OTR capable chat clients include the following. This ends up being the way to go for platform independence, but one needs to think carefully about the risk of someone hacking the devices involved in the chat. In particular, generic multi-purpose operating systems are notoriously easy to compromise, but there is spyware available for phones also.
Pidgin (Windows, Linux)
Adium (Mac OS)
IM+ and ChatSecure (iOS)
Gibberbot, IM+, Beem (Android)
Jitsi (Windows, Mac, Linux - also supports encrypted VOIP via ZRTP)
This question of who and what you trust is a complicated one. There are no easy best answers.
Perhaps next think about the security of voice calls, and what options there are for encrypted voip without back doors (hint: probably not skype which, if nothing else, has a known vulnerability in its encryption due to the use of a VBR codec.) It is also worth thinking about what an adversary can determine via traffic analysis even if all communications are securely encrypted and no spyware is involved.
and then we could talk about email security... But this is already too much.
Still, it should be hard to get spyware onto a properly locked down Blackberry. That's an advantage there.
At this point if you feel "safe" using pretty much any security solution, you aren't paying attention. It is all a matter of making the attacker's job more difficult, realising that there are multiple threats you need to consider and balance.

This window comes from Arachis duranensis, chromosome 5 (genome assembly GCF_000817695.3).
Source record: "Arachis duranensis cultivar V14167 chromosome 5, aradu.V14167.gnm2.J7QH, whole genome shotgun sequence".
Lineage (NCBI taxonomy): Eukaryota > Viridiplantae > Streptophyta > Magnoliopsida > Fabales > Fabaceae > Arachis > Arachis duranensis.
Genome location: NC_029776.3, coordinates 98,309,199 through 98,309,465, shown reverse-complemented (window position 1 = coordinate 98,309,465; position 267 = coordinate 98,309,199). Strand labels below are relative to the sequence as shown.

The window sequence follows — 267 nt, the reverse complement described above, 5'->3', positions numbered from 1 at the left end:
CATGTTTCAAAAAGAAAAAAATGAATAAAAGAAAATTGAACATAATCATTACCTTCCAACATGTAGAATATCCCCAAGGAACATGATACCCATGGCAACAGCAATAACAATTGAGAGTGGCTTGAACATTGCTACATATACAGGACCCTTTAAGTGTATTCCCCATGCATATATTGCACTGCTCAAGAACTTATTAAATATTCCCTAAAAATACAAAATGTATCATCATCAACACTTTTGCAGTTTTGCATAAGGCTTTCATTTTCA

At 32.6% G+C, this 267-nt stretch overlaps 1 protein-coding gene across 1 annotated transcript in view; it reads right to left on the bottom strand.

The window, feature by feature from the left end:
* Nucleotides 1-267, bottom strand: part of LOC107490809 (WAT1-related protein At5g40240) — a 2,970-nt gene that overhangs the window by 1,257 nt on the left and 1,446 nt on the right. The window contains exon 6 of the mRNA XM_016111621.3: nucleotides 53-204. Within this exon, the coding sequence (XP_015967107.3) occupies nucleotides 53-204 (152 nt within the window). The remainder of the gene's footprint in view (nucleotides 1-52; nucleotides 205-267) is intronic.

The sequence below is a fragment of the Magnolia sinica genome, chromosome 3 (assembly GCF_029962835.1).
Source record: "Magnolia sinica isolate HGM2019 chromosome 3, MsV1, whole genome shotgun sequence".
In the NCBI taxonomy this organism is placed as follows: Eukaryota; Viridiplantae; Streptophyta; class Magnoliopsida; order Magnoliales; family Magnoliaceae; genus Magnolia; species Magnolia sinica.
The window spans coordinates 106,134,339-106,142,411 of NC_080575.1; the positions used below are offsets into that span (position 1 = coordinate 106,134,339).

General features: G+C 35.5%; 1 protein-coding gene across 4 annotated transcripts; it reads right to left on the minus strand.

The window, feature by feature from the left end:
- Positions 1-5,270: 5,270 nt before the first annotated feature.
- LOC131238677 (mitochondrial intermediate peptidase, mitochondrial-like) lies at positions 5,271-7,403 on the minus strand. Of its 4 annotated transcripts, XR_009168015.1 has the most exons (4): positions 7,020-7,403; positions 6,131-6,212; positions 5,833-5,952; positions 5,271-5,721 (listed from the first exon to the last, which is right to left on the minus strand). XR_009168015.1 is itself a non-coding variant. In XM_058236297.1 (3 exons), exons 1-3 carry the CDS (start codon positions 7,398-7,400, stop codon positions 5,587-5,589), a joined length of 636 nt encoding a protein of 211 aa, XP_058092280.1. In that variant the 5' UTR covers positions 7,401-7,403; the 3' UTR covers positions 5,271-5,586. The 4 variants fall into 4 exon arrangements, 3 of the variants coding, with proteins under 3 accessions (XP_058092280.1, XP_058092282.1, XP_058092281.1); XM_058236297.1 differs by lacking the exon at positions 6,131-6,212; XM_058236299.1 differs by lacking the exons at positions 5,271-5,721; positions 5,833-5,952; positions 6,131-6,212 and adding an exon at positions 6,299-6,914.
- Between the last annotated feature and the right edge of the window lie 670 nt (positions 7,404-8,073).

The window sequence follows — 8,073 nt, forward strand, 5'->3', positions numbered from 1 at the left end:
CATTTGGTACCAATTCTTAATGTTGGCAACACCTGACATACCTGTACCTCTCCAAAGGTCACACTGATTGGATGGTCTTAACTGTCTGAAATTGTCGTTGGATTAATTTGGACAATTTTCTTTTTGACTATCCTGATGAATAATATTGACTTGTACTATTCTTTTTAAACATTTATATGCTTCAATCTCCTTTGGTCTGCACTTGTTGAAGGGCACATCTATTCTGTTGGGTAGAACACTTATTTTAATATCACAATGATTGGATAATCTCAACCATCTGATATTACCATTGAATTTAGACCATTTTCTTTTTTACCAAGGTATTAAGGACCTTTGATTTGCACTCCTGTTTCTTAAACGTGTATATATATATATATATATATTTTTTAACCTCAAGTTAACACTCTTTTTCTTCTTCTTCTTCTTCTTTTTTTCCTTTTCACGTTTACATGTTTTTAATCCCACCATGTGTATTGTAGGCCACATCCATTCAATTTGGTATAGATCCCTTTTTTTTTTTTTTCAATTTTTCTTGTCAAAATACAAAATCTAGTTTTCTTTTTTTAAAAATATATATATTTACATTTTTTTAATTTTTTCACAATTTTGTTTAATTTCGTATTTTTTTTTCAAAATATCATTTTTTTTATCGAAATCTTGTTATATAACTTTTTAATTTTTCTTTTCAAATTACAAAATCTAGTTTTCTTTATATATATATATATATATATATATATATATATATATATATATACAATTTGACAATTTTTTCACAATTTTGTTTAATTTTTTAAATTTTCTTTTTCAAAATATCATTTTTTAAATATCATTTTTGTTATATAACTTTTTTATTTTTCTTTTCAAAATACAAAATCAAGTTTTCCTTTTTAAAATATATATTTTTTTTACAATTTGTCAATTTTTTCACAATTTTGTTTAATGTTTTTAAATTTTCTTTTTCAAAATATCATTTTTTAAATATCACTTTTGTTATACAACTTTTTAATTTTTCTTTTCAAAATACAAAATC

e.g. I sure wouldn't trust either BBM or iMessage if I were an activist engaged in a cause unpopular with the local government and my life and/or freedom were at stake. I might, however, be willing to take the risk of using Silent Text/Silent Phone or TextSecure/Redphone.
Now if BBM conversations were end-to-end encrypted with keys only local to the devices involved in the conversation, and perfect forward secrecy on a properly locked down Blackberry, that would be an almost as good as it gets. Perhaps an OTR messaging layer on top of BBM. If BBM had the APIs to allow an OTR chat client on top of BBM, that could be a killer app. Combine that with a ZRTP capable VOIP app for encrypted phone calls. It could almost convince me to buy a Blackberry again except that there would be nobody else to chat with I literally don't know anyone with a Blackberry anymore. I know one Windows phone user, who happens to be a former MS employee and is planning to ditch Windows Phone when he is eligible for an upgrade, and everyone else I know who uses a smartphone uses iOS or Android (roughly 50/50)
Maybe RIM could pay the Silent Circle folks to develop Blackberry apps. Seems like only iOS and Android are on their roadmap. Unlikely though, as I'm sure RIM doesn't want to remind people that BBM messages are potentially monitored. I really like the fact that the Silent Circle folks are clear about what data they retain and what data they will turn over when required.
Last edited by mch; 11-10-2012 at 06:14 PM.
"I didn't get fat by accident. This was a personal choice. " - Kevin Gillespie